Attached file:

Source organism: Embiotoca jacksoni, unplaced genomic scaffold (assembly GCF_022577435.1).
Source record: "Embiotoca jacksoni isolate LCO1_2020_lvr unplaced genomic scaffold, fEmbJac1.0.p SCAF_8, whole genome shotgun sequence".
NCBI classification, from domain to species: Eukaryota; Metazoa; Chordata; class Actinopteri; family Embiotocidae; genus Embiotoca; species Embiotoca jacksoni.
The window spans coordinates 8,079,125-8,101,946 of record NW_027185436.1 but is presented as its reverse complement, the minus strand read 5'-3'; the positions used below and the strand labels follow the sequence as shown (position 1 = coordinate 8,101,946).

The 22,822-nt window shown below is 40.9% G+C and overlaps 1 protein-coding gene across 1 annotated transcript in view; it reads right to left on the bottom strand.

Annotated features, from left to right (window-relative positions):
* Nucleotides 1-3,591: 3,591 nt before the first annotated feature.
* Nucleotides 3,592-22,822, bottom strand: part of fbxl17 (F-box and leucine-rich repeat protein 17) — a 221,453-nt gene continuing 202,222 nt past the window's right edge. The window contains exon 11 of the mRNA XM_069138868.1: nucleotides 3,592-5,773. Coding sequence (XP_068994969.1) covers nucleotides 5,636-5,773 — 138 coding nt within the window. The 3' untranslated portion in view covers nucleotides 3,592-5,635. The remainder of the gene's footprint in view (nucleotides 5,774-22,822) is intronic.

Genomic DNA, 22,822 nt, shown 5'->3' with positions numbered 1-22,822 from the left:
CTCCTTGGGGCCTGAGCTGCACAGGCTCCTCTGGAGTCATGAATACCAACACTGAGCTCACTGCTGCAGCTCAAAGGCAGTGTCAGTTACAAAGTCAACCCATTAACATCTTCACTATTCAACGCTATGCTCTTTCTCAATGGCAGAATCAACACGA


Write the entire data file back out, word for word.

Source organism: Embiotoca jacksoni, unplaced genomic scaffold (assembly GCF_022577435.1).
Source record: "Embiotoca jacksoni isolate LCO1_2020_lvr unplaced genomic scaffold, fEmbJac1.0.p SCAF_8, whole genome shotgun sequence".
NCBI classification, from domain to species: Eukaryota; Metazoa; Chordata; class Actinopteri; family Embiotocidae; genus Embiotoca; species Embiotoca jacksoni.
The window spans coordinates 8,079,125-8,101,946 of record NW_027185436.1 but is presented as its reverse complement, the minus strand read 5'-3'; the positions used below and the strand labels follow the sequence as shown (position 1 = coordinate 8,101,946).

The 22,822-nt window shown below is 40.9% G+C and overlaps 1 protein-coding gene across 1 annotated transcript in view; it reads right to left on the bottom strand.

Annotated features, from left to right (window-relative positions):
* Nucleotides 1-3,591: 3,591 nt before the first annotated feature.
* Nucleotides 3,592-22,822, bottom strand: part of fbxl17 (F-box and leucine-rich repeat protein 17) — a 221,453-nt gene continuing 202,222 nt past the window's right edge. The window contains exon 11 of the mRNA XM_069138868.1: nucleotides 3,592-5,773. Coding sequence (XP_068994969.1) covers nucleotides 5,636-5,773 — 138 coding nt within the window. The 3' untranslated portion in view covers nucleotides 3,592-5,635. The remainder of the gene's footprint in view (nucleotides 5,774-22,822) is intronic.

Genomic DNA, 22,822 nt, shown 5'->3' with positions numbered 1-22,822 from the left:
CTCCTTGGGGCCTGAGCTGCACAGGCTCCTCTGGAGTCATGAATACCAACACTGAGCTCACTGCTGCAGCTCAAAGGCAGTGTCAGTTACAAAGTCAACCCATTAACATCTTCACTATTCAACGCTATGCTCTTTCTCAATGGCAGAATCAACACGA